Professional Psychology 820

  • 18:820:502 - Theoretical Foundations: Systems

    This course has been replaced by 18:820:508.

  • 18:820:503 - Theoretical Foundations: Analytical

    The model of human functioning offered by psychoanalytic/psychodynamic theory, with a focus on understanding the person in the context of the life history. A goal for the class is for students to obtain "psychoanalytic literacy," familiarity with terms and concepts from this tradition that the students will encounter in a variety of contexts throughout their careers. Topics include: the unconscious, dreams, defense mechanisms, psychodynamic understandings of personality, research in psychoanalysis, the integration of attachment theory into modern psychoanalytic psychotherapy, and applications of the theory with examples from everyday life and from clinical practice.

  • 18:820:504 - Theoretical Foundations: Cognitive-Behavioral

    An introduction to the theoretical foundations of the cognitive-behavioral paradigm for understanding human action. Included are the paradigm's behavioral roots in learning theory and its cognitive roots in theories such as Aaron Beck's. Cognitive-behavioral concepts will be learned and applied to formulate case examples from the clinic, schools, the community, businesses, and the students' own lives.

  • 18:820:505 - Cognitive and Affective Psychology

    Reviews selected theory and research in the areas of cognitive and affective psychology. Format will be a mix of lecture, formal presentations and class discussion based on assigned readings, formal presentation, and demonstrations/activities.

  • 18:820:506 - Social and Developmental Foundations of Human Behavior

    This course is designed to provide students with an integrated overview of the social and developmental foundations of human behavior. It is difficult to understand any human behavior--either or atypcial--without employing a developmental perspective. Likewise, human behavior is largely influenced by social factors and processes. These influences on human behavior wane and wax over a period of time, with time defined variously (i.e., historically, chronologically, biologically, and/or other experience-related time scales). Furthermore, these influences are not uniform across subgroups and across different contexts. To pull together these various issues, a lifespan systems perspective will be utilized to examine contemporary, as well as classic issues in social and developmental psychology.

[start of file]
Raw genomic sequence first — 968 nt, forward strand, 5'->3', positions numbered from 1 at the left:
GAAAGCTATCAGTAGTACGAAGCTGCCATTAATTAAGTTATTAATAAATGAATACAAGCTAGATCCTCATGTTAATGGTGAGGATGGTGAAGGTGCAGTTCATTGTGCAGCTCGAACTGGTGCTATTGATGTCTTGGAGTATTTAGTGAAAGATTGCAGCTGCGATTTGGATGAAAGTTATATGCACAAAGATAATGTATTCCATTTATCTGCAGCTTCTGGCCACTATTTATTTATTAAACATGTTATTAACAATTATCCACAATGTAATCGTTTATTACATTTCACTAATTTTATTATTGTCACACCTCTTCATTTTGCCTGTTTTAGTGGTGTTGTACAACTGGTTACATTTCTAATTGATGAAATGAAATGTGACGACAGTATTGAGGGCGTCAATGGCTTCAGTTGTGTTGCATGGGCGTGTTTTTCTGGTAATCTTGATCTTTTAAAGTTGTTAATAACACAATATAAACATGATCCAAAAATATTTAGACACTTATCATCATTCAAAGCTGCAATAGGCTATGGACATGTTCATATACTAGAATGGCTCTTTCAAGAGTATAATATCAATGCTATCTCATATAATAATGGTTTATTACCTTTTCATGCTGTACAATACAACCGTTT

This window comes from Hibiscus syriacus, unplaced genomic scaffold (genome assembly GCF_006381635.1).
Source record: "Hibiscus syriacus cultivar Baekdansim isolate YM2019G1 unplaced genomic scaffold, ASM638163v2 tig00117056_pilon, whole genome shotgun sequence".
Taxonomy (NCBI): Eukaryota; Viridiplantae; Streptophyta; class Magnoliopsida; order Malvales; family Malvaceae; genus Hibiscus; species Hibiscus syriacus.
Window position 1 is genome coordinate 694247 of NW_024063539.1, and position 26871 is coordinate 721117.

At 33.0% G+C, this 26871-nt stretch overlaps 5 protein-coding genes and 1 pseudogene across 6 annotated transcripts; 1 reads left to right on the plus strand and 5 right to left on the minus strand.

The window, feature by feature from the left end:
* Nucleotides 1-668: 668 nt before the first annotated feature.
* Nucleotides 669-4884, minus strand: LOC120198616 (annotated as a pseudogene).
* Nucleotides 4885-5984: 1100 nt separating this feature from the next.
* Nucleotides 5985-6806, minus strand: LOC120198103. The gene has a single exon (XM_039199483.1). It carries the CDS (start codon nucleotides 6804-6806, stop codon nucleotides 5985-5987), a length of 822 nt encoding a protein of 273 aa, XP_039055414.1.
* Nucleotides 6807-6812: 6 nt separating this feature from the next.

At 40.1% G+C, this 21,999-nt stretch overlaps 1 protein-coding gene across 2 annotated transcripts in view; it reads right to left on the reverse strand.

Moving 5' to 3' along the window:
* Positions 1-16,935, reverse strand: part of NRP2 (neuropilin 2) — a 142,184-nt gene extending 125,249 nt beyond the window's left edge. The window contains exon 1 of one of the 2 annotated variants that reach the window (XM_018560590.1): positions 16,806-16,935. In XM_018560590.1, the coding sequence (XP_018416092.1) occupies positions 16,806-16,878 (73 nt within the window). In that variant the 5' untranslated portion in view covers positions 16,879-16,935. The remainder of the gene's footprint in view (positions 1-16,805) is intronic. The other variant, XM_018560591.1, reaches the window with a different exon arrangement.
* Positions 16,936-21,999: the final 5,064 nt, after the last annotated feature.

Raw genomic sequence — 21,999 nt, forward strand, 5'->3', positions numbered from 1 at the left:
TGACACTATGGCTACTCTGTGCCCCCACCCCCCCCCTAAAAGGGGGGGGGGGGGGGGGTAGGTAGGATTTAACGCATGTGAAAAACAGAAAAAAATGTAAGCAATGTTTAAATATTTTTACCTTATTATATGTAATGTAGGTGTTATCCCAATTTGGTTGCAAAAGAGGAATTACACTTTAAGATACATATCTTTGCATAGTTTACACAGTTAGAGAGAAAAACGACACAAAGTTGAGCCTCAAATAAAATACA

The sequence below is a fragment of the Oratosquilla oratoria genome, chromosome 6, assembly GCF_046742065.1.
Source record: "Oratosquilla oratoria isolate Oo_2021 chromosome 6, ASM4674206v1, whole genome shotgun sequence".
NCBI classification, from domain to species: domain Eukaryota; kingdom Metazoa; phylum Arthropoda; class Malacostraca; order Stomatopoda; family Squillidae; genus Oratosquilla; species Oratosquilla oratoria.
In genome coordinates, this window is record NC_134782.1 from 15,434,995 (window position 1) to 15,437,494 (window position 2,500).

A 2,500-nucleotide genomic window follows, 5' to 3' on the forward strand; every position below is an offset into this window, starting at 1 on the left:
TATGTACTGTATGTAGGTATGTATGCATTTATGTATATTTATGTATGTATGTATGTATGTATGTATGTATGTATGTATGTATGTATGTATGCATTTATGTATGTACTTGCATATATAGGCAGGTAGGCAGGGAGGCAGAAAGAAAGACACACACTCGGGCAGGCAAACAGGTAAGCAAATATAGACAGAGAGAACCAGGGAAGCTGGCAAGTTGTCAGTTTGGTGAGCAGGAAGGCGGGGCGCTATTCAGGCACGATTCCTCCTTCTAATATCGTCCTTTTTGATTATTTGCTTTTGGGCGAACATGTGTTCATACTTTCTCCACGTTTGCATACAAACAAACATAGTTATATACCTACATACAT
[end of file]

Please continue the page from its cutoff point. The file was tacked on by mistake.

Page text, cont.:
• 18:820:507 - Learning Theory & Cognitive Behavioral Foundations

    Introduces students to cognitive-behavioral and learning theories, concepts, principles,and strategies, especially as they apply to psychotherapy. Students will become familiarized with several theories, techniques, and strategies that form the basis of most CBT approaches. In addition, they will learn to generate, from a learning theory perspective and a cognitive theory perspective, explanations of(case formulations of) (case conceptualizations of) (interpretations of) human events, through modeling, rehearsal, and shaping. Finally, case conceptualization skills from a CBT standpoint will be emphasized.

  • 18:820:508 - Systems Theory & Analysis

    What is systems theory? Systems of psychology. Learn about how systems concepts are used in cognitive psychology and as a theoretical foundation for work with individuals, families, groups, organizations, and communities.

    What are the social impacts when systems fail? Social aspects of behavior. Use systems theory to better understand and deal with the social forces that affect clinical psychologists and their clients, contributing to individual differences in behavior, human development, psychopathology, cultural and individual diversity, systems of oppression, and health disparities.

    What can we do to fix it? Dissemination and implementation science. Become familiar with the systemic factors that affect the implementation and dissemination of evidence-based treatment programs and clinical interventions. Become familiar with the organizational dynamics of schools, clinics, hospitals, and other human service organizations where clinical psychologists work.

  • 18:820:509 - Analytic Foundations